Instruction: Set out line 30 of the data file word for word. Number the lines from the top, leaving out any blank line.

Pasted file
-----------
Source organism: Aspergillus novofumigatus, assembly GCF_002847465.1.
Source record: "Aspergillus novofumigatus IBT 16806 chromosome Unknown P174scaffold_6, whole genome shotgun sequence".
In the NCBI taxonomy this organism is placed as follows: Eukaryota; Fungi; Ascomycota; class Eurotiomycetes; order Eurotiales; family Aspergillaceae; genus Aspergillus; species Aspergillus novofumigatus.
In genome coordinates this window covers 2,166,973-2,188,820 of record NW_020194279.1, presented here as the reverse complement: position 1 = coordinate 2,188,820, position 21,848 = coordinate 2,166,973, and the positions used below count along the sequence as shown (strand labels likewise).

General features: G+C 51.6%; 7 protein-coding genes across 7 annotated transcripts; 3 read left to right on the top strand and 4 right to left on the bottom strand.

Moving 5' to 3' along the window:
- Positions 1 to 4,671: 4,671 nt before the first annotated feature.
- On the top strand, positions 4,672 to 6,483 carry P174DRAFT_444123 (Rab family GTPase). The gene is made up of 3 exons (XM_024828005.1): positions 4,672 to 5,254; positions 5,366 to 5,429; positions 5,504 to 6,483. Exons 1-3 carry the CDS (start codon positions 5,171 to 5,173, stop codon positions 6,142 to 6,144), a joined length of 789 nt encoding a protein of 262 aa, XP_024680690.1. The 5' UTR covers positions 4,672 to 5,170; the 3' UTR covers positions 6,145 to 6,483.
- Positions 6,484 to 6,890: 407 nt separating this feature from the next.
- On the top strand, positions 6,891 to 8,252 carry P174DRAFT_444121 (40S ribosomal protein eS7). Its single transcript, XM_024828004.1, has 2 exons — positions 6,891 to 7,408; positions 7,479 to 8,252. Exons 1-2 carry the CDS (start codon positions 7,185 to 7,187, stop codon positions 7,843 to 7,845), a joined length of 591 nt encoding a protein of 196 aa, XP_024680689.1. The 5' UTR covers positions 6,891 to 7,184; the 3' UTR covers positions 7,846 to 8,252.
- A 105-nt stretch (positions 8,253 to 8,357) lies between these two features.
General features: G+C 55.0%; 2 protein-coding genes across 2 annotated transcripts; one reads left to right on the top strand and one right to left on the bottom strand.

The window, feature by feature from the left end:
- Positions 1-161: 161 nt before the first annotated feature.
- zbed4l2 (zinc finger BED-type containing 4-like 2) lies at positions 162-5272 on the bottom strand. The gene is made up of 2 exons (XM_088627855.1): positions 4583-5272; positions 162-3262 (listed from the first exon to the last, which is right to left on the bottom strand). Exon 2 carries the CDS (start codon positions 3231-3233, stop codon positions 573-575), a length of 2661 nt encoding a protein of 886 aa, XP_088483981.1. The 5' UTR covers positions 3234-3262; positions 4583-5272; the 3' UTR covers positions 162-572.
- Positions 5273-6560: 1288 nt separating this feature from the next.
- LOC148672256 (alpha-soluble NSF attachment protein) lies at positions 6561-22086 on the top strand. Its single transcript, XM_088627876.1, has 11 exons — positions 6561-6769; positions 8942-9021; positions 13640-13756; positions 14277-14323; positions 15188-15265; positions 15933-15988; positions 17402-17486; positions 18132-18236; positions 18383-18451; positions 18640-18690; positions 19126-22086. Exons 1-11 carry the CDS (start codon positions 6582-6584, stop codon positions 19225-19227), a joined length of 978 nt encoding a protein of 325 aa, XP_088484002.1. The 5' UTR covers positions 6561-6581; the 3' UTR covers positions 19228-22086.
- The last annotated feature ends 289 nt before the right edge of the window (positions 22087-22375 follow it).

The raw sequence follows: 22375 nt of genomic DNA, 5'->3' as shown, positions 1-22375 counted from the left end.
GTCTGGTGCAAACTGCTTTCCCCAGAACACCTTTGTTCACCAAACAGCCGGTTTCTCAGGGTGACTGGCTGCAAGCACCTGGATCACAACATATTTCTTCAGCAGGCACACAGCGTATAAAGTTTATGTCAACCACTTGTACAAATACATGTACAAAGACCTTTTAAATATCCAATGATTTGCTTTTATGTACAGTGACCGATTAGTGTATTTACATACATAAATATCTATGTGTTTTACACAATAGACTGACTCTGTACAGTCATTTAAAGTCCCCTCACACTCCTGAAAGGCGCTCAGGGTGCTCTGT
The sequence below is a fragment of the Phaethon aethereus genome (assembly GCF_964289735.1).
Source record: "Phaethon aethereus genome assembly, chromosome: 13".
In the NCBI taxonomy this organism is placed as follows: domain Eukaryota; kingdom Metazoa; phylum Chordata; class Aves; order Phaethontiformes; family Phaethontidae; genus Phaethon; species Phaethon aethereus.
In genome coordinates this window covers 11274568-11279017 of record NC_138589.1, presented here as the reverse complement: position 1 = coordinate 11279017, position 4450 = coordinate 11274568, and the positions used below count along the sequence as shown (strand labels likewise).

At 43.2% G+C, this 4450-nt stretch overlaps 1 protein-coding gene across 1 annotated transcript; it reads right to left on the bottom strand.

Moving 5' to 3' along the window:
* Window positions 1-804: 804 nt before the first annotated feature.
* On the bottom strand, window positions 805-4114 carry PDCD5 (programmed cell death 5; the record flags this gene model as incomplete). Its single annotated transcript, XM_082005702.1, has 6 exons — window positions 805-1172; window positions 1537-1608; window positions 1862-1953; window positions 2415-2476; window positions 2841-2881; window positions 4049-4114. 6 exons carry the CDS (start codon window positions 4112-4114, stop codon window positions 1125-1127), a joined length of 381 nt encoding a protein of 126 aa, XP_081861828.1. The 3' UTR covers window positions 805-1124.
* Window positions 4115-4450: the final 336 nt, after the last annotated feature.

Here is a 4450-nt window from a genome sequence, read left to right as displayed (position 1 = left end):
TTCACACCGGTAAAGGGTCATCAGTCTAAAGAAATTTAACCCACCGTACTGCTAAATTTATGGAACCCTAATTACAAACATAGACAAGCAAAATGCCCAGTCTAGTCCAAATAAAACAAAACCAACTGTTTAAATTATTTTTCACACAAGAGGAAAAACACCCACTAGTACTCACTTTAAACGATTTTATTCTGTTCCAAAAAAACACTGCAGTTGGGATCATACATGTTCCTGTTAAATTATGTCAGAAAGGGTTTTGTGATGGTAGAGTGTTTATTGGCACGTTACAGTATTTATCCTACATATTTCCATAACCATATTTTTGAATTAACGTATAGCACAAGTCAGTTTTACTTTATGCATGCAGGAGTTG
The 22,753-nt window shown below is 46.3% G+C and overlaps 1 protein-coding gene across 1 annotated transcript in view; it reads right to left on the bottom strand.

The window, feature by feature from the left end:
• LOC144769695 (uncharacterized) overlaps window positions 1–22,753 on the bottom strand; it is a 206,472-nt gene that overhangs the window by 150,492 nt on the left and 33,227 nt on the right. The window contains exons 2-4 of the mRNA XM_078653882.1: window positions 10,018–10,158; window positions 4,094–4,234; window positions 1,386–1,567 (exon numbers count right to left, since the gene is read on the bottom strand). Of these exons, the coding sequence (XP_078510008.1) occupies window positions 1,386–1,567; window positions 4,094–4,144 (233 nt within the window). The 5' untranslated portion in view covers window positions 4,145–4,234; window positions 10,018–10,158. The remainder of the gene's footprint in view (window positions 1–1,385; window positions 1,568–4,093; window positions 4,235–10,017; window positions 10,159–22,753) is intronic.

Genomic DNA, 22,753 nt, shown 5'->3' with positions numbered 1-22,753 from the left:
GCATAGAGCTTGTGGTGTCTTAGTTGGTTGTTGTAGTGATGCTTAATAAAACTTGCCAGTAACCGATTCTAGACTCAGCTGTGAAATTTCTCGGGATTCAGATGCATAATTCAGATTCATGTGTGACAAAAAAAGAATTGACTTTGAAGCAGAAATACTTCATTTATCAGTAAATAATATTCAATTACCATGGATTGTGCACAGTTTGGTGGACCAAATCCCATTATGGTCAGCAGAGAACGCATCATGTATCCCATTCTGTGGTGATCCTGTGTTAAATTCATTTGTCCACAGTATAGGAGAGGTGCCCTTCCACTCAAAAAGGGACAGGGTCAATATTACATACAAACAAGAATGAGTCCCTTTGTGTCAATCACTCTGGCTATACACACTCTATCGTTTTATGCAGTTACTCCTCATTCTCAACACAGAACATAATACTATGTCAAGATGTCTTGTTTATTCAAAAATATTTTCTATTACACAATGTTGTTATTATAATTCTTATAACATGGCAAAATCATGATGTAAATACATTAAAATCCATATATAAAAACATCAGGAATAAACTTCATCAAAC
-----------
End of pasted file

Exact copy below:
Here is a 4450-nt window from a genome sequence, read left to right as displayed (position 1 = left end):